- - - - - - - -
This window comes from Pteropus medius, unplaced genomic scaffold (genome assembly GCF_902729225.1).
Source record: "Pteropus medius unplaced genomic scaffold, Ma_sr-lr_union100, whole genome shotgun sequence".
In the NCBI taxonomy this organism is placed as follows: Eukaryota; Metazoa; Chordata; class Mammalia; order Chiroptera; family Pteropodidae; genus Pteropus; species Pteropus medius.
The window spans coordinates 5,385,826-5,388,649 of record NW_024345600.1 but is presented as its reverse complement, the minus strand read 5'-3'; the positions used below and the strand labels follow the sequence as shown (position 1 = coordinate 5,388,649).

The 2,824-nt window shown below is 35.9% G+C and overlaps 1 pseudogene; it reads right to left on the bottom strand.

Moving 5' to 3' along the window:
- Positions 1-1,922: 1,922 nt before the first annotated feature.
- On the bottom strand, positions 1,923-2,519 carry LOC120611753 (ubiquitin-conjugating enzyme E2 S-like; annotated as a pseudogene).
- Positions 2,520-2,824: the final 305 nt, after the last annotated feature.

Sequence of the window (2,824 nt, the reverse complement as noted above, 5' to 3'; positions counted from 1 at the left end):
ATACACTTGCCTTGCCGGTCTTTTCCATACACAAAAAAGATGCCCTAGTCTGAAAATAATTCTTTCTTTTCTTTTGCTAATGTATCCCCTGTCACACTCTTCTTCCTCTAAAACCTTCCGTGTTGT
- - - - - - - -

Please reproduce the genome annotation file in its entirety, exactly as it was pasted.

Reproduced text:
This window comes from Pteropus medius, unplaced genomic scaffold (genome assembly GCF_902729225.1).
Source record: "Pteropus medius unplaced genomic scaffold, Ma_sr-lr_union100, whole genome shotgun sequence".
In the NCBI taxonomy this organism is placed as follows: Eukaryota; Metazoa; Chordata; class Mammalia; order Chiroptera; family Pteropodidae; genus Pteropus; species Pteropus medius.
The window spans coordinates 5,385,826-5,388,649 of record NW_024345600.1 but is presented as its reverse complement, the minus strand read 5'-3'; the positions used below and the strand labels follow the sequence as shown (position 1 = coordinate 5,388,649).

The 2,824-nt window shown below is 35.9% G+C and overlaps 1 pseudogene; it reads right to left on the bottom strand.

Moving 5' to 3' along the window:
- Positions 1-1,922: 1,922 nt before the first annotated feature.
- On the bottom strand, positions 1,923-2,519 carry LOC120611753 (ubiquitin-conjugating enzyme E2 S-like; annotated as a pseudogene).
- Positions 2,520-2,824: the final 305 nt, after the last annotated feature.

Sequence of the window (2,824 nt, the reverse complement as noted above, 5' to 3'; positions counted from 1 at the left end):
ATACACTTGCCTTGCCGGTCTTTTCCATACACAAAAAAGATGCCCTAGTCTGAAAATAATTCTTTCTTTTCTTTTGCTAATGTATCCCCTGTCACACTCTTCTTCCTCTAAAACCTTCCGTGTTGT